I just installed FreeBSD 9.0 on an old Thinkpad G41 (searching for a system with an Xorg that supports the old nVidia driver, needed by this machine, and also hoping that FreeBSD 9.0 would prove to be a good release). Multiple times, due to installation problems.
The first problems I ran into were a result of using manual partitioning. I created a GPT partition table, but wanted separate [FILE]/tmp[/FILE], [FILE]/[/FILE], and [FILE]/usr/home[/FILE] partitions. In my first attempts, [FILE]/[/FILE] was not the first [FILE]freebsd-ufs[/FILE] partition and the system would not boot. Nowhere in the documentation, that I could find, does it say explicitly that [FILE]/[/FILE] must be the first UFS partition, but I believe it does. Yes, example 3-3 in the Handbook chapter on [FILE]bsdinstall[/FILE] shows you a sample multi-filesystem layout and [FILE]/[/FILE] is first. But this is presented as an example of such a layout and the constraints on that layout are not given explicitly. I actually looked at the [FILE]gptboot.c[/FILE] code to find the truth, and it tries to find a UFS partition with the [FILE]BOOTME[/FILE] flag set, which the installer doesn't let you set (unless you escape to a shell and use [FILE]gpart[/FILE] to create the partitions). Failing that, it uses the first UFS partition it finds. This really needs to be clearly documented in the Handbook and, at present, it is not (unless I've somehow overlooked it).
Another issue is that the Handbook states that the [FILE]freebsd-boot[/FILE] partition must be the first partition on the disk. This is simply not true. I looked at the [FILE]pmbr[/FILE] assembly code and it searches the partition table for a [FILE]freebsd-boot[/FILE] partition. Furthermore, as an experiment, I did a test installation on the G41 with the boot partition not first and the system boots just fine.
I then ran into trouble trying to set up wireless networking. I have multiple machines behind a NAT router and I want static IP addresses that I can stick in [FILE]/etc/hosts[/FILE] so, for example, I can SSH from one to the other, [FILE]rsync[/FILE] my home directory, etc. The installer found my base station just fine, accepted the WPA pass key and then asked if I wanted to do IPV4 setup. Yes. DHCP or static? Static, please. I then entered the IP address, netmask, and gateway address and clicked 'ok'. I immediately ended up back at the page that gives you a choice of network interfaces to configure. It did not proceed, as the Handbook suggests and as one would expect, to collect addresses of DNS servers and ask if I wanted to do IPV6 configuration. I have done this multiple times to no avail. The information I entered was correct. And if it was not, I would expect an error message, which I did not get. If I just click 'cancel' when it mysteriously loops back, I can proceed with the rest of the install, but none of the static IP setup info makes it into [FILE]/etc/rc.conf[/FILE] or anywhere else.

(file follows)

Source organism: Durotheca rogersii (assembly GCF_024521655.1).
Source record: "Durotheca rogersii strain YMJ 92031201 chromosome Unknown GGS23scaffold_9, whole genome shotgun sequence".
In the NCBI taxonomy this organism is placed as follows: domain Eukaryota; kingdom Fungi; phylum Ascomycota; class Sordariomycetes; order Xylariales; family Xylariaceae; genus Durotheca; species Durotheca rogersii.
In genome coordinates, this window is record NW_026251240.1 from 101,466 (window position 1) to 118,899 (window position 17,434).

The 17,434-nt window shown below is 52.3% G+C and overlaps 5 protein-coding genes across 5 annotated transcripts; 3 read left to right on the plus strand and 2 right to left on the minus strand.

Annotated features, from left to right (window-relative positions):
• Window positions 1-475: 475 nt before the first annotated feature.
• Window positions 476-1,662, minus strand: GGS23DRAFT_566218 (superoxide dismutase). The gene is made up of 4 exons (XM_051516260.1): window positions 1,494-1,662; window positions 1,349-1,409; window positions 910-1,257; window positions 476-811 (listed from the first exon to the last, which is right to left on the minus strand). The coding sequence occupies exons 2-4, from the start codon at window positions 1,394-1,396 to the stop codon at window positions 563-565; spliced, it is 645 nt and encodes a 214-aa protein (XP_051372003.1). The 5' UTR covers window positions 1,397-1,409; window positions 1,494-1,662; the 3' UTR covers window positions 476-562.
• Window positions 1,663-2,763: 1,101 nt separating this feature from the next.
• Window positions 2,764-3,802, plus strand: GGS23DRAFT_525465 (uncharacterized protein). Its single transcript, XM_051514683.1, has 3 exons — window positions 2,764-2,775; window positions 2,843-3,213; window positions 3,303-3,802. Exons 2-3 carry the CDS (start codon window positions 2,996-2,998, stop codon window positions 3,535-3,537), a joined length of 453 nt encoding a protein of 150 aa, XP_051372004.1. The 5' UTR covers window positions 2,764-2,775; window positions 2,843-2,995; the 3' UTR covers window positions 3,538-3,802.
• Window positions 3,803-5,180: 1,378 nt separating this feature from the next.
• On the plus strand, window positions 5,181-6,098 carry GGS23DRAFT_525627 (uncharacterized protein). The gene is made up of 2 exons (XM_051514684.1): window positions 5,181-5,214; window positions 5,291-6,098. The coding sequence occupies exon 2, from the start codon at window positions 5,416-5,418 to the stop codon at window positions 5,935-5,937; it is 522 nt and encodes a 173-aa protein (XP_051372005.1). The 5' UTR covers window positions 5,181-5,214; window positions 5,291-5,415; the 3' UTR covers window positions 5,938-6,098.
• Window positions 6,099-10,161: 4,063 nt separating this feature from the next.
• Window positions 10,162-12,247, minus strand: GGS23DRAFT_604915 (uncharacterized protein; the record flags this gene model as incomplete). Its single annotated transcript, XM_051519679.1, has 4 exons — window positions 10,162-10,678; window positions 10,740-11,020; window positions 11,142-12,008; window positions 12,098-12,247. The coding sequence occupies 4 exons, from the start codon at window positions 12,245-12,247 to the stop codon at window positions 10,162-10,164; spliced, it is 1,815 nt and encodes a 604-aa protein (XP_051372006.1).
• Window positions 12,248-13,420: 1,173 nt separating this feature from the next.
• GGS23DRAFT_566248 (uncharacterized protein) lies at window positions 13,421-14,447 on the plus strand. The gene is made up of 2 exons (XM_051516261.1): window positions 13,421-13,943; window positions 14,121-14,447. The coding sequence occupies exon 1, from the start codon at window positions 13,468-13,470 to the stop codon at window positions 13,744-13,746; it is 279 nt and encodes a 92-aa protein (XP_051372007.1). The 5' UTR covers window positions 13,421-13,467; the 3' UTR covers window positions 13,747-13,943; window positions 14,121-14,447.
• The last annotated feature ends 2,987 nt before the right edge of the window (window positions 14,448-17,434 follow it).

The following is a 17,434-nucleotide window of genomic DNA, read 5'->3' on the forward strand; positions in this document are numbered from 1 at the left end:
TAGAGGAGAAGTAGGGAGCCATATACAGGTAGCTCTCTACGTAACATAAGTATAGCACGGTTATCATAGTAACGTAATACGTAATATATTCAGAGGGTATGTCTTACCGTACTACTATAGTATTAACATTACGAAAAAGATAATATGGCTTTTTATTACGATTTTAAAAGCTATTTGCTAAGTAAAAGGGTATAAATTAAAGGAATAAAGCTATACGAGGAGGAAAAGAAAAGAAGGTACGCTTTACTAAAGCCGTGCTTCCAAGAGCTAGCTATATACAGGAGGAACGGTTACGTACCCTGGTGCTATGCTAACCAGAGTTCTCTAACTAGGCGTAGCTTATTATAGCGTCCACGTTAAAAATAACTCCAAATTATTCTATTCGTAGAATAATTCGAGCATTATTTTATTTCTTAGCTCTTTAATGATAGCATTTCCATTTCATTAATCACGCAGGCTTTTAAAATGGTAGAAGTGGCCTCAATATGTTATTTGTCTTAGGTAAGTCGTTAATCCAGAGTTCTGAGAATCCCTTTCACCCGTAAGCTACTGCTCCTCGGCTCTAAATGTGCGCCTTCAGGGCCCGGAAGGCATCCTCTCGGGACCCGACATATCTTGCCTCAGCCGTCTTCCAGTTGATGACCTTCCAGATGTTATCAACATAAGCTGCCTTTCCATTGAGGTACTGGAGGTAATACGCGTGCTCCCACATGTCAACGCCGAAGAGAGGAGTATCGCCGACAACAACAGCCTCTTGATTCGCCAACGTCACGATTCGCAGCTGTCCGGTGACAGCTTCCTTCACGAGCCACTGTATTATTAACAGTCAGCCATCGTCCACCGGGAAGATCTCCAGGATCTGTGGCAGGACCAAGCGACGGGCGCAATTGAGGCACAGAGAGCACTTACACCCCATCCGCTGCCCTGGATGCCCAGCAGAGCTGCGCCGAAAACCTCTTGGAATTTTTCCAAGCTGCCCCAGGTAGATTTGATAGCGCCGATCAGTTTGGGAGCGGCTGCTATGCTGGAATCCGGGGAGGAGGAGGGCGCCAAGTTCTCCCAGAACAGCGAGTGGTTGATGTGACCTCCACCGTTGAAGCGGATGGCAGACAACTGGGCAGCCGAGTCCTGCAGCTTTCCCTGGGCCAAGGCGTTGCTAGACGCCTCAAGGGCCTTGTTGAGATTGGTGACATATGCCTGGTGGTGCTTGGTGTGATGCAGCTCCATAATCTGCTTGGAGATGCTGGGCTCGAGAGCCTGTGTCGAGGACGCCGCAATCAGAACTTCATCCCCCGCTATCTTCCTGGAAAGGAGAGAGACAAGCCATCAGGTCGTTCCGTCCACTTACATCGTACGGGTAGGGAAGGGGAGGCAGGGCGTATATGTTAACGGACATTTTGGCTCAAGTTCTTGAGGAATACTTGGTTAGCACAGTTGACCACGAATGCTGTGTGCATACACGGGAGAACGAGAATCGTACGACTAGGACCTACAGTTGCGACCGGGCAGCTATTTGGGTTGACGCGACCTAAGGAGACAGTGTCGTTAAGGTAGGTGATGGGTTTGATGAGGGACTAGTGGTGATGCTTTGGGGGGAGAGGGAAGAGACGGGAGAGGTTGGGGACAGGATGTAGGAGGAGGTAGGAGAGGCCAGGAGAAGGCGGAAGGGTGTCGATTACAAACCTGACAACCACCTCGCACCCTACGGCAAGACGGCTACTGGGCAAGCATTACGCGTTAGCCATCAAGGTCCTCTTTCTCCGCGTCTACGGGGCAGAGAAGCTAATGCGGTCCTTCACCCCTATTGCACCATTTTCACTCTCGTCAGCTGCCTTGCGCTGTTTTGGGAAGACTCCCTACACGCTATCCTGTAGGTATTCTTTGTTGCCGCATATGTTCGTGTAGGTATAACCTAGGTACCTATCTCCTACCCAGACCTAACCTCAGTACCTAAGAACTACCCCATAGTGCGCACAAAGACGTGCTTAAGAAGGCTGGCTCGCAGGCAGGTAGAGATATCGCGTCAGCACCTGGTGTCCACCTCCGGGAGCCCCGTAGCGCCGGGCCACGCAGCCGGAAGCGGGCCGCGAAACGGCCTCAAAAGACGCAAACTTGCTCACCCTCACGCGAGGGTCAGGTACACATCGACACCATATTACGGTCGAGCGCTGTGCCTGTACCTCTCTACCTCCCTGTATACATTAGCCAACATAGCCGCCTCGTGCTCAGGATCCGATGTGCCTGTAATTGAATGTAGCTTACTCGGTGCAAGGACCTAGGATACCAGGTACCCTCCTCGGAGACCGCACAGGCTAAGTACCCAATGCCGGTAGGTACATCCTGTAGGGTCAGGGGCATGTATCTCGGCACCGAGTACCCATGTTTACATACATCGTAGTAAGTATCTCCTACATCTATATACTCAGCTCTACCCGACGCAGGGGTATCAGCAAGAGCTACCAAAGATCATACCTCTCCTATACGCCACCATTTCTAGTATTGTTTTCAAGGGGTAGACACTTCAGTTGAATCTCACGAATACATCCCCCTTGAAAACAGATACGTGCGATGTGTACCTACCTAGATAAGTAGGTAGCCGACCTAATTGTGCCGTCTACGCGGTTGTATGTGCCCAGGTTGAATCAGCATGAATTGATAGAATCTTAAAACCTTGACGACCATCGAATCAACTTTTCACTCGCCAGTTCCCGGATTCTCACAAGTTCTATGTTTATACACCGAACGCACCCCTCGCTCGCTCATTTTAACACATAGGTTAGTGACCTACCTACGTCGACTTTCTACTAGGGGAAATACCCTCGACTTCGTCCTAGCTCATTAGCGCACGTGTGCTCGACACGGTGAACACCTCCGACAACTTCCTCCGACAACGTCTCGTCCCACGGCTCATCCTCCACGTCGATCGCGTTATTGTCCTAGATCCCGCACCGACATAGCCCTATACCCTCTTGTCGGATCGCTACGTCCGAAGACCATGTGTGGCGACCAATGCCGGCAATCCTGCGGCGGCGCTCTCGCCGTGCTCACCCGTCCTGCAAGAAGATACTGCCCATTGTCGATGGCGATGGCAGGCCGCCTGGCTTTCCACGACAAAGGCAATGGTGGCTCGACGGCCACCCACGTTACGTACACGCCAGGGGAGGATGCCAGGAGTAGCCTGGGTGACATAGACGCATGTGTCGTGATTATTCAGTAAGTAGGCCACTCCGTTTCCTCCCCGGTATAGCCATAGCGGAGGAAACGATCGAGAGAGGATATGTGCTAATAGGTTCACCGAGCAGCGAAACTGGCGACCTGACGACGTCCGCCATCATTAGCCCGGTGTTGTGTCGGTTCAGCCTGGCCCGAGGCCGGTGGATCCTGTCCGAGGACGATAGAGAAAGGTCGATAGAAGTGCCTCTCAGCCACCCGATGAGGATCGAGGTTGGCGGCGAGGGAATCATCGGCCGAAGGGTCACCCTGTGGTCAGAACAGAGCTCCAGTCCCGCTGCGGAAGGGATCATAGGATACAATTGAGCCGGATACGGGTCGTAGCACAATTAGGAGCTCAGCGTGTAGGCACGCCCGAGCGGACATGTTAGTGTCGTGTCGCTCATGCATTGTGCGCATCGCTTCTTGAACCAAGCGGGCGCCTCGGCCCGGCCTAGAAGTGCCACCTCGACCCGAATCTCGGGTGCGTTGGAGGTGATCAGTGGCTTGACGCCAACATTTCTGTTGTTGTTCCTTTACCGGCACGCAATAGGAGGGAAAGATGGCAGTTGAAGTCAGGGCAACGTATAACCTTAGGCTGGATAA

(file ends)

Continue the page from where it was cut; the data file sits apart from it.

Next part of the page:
My wireless base station does allow you to configure its DHCP server to assign IP addresses based on MAC address, so the address assigned to a particular machine is predictable. I prefer using static IP addresses because it avoids the handshake time with the DHCP server every time you boot. But in this case, I was unable to get static IP address assignment working, so I resorted to DHCP, which did work.
I have a multi-year unhappy history with FreeBSD. I've tried it multiple times and always had to abandon it due to a show-stopping bug. I like the integrated BSD concept (as opposed to the wild and woolly Linux world where key components come from multiple groups who don't talk to each other) and I'm familiar with all the BSDs, including Dragonfly. Because FreeBSD is the largest of the projects and most popular, I keep hoping against hope that my past problems will not be a predictor of future performance. While this particular experience hasn't ended with a show-stopper -- I've found workarounds for the problems -- I had to invest an inordinate amount of time to get the system up and configured as I wanted it. This is not a good incentive for me to invest more effort in using this system. I contrast this with installs I've done of Slackware and Arch Linux, where things just go like clockwork. OpenBSD is similarly easy and trouble-free, until you get to wireless setup, where they have their own documentation problems. And if you ask them a question, chances are extremely good you will get shat upon, so I'm not about to bother. I'm not sure yet how I will proceed, but this initial experience with FreeBSD 9.0 on this machine has hardly been encouraging.